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When a covariance matrix is a diagonal matrix then there is no correlation between random variables as seen here Difference between identity and diagonal covariance matrices However, what if I wanted the opposite. What if I wanted to have a covariance matrix where the variables, where each variable reprsented say a different companies value at a certain time, were perfectly correlated? What would that covariance matrix look like?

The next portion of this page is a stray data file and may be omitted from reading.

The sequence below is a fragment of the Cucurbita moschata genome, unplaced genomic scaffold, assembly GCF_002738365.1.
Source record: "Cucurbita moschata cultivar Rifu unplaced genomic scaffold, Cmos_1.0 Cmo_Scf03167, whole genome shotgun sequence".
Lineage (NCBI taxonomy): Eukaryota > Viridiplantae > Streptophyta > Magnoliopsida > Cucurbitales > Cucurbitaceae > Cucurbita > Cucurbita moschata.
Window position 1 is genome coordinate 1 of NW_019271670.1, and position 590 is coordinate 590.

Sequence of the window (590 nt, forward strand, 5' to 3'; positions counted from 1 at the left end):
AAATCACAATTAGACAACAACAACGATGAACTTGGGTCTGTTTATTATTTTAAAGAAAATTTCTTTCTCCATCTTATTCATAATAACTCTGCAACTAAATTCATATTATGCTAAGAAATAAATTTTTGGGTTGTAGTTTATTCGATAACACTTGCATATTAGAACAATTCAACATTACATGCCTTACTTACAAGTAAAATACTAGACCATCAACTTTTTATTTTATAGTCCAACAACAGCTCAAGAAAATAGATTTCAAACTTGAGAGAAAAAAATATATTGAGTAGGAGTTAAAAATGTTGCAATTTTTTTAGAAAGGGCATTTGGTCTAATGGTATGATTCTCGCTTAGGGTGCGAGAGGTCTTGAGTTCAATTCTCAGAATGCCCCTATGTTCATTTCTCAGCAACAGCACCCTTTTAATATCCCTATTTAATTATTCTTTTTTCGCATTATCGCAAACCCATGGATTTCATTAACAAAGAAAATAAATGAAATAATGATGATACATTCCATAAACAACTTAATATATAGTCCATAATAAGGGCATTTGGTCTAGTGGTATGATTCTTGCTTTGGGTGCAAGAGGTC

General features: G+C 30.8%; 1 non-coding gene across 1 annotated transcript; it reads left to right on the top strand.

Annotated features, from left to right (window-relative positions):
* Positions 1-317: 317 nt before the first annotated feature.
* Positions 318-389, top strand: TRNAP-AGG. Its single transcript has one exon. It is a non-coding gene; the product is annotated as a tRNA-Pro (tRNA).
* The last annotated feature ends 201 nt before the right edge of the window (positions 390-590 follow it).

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If the multidimensional data are perfectly correlated, the points form a line through the feature space, but in some arbitrary direction. The covariance matrix would not have any particularly distinguishing form. This is why covariance matrices are not very rich descriptors of multivariate data. You need to generate a more meaningful description of the data by doing something that will not change the structure of the data but will enhance its description. Like forming eigenvectors and eigenvalues of the covariance matrix. Now you have a richer descriptor of the same data. The eigenvectors are just a rotation of the coordinate system that optimizes the variance in the smallest number of features. Each eigenvalue is the variance measured in the direction of the corresponding eigenvector. If the data are perfectly correlated, there will be only one eigenvalue that is nonzero.

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